It's rarely possible to maintain the same lifestyle after a split, and sadly it's usually the lower earner who suffers most. My XH isn't a bad person, and promised he'd cover everything, but 3 months later all I had was a house in negative equity and mortgage payments I couldn't afford. He and OW (who isn't a bad person either) wanted to set up home and the generosity quickly ended. In 3 months, household income went from £60k per year to £6k for me, a 3 year old, and a 6 month old baby The only benefits payable then were child benefit and lone parent benefit (£6 per week?).

I was lucky in that I got a job quite quickly but after paying the bills and childcare had to buy food etc on credit cards.Eventually my salary caught up with my outgoings but it was a tough few years.

As Lala says, sort it out now while things are amicable. Once another party is involved things can get messy very quickly.

Lalaloopy2016 Tue 05-Apr-16 08:59:03

That's a good point that redskirt makes. Your responsibility is to the children and the finances for running your own household. Your ex is responsible for himself.

Lalaloopy2016 Tue 05-Apr-16 09:01:05

Obviously your ex has a responsibility to the children too. I am assuming that they will reside with you although I know that is not always the case. If 50:50 with him, he wouldn't have to pay maintenance.

OpenMe Tue 05-Apr-16 09:07:38

Probably, you need to sell the house. Benefits will help, but long term, your aim needs to be to live independently and progress from your £12k pa job. If you're no longer part of a couple you need to look at your own income, rather than "our" income.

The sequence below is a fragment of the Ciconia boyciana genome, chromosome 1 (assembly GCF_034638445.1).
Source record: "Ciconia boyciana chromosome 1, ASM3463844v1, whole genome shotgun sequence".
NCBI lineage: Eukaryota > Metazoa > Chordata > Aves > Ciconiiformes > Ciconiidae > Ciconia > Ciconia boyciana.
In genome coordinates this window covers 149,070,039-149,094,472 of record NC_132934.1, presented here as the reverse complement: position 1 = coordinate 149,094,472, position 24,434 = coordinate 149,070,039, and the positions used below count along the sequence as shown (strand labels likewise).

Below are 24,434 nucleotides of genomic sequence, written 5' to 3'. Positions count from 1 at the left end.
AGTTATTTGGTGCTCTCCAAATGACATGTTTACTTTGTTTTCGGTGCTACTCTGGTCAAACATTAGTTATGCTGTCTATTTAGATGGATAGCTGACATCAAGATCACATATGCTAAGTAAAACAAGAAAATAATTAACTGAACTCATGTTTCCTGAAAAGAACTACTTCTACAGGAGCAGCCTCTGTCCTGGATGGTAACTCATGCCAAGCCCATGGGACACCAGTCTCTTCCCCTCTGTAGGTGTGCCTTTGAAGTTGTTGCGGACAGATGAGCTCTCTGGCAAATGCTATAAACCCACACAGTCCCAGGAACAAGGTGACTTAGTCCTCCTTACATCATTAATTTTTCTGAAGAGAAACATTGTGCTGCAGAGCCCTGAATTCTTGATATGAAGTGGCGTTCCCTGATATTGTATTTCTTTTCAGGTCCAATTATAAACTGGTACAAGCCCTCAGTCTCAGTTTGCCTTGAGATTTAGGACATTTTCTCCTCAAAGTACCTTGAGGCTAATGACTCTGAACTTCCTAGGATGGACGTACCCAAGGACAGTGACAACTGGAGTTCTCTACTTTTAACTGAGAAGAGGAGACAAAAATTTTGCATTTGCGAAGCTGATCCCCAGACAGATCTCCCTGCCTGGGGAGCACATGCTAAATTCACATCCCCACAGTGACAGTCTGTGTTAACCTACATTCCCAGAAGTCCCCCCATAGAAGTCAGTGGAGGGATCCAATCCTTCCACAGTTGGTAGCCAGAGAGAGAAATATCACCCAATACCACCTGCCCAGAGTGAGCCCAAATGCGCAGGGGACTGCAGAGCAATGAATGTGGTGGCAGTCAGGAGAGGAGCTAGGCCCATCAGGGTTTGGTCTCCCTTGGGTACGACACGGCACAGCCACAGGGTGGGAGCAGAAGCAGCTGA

Dh the same. He will effectively be told how much he needs to pay in maintenance, then he needs to live off what's left or earn more.

Artandco Tue 05-Apr-16 09:14:36

I would get the house valued and start again with two seperate places tbh if that's affordable. The two new places would have to be smaller to accomadate the diffenence but remember children don't actually need a huge place. With two houses/ flats that's are big enough for them but not huge they will still have enough space. Plus their belongings can be divided between the two houses so not 100% of their stuff in one place.

It will be a change, but I think it's better divided as then you can both move on. Otherwise house sharing will become awkward if one of you meets someone else.

What size house do you have now? Location?

Artandco Tue 05-Apr-16 09:17:12

Also a positive for you if your children's ages. Everyone is at school at least, and eldest ones are old enough they don't need childcare. So if you were to get a full time job, you would only need before and afterschool care for the younger two, and just the youngest one in a year or two. So minimal costs. Elder 15 year old could also be paid small amount of bribery to have youngest sometimes

Eustace2016 Tue 05-Apr-16 14:33:47

Luckily we both worked full time and earned more than you so it was okay and the children kept their home but that is not possible for many couples (lesson for our daughters- n ever ever put a career on a back burner to go part time to look after chidlren as in the end it tends to back fire on the children as makes them financially vulnerable later).

1. you could split the house in two =-plenty of people do that - you live separate lives in same house or put a door on the side and one of you makes flat let out of a couple of downstarrs rooms.
2. One of yuou moves back in with your parents.
3. You get a higher paid job. £12k is not quite the minimum wage so with the living wage plus any state help you might earn a bit more.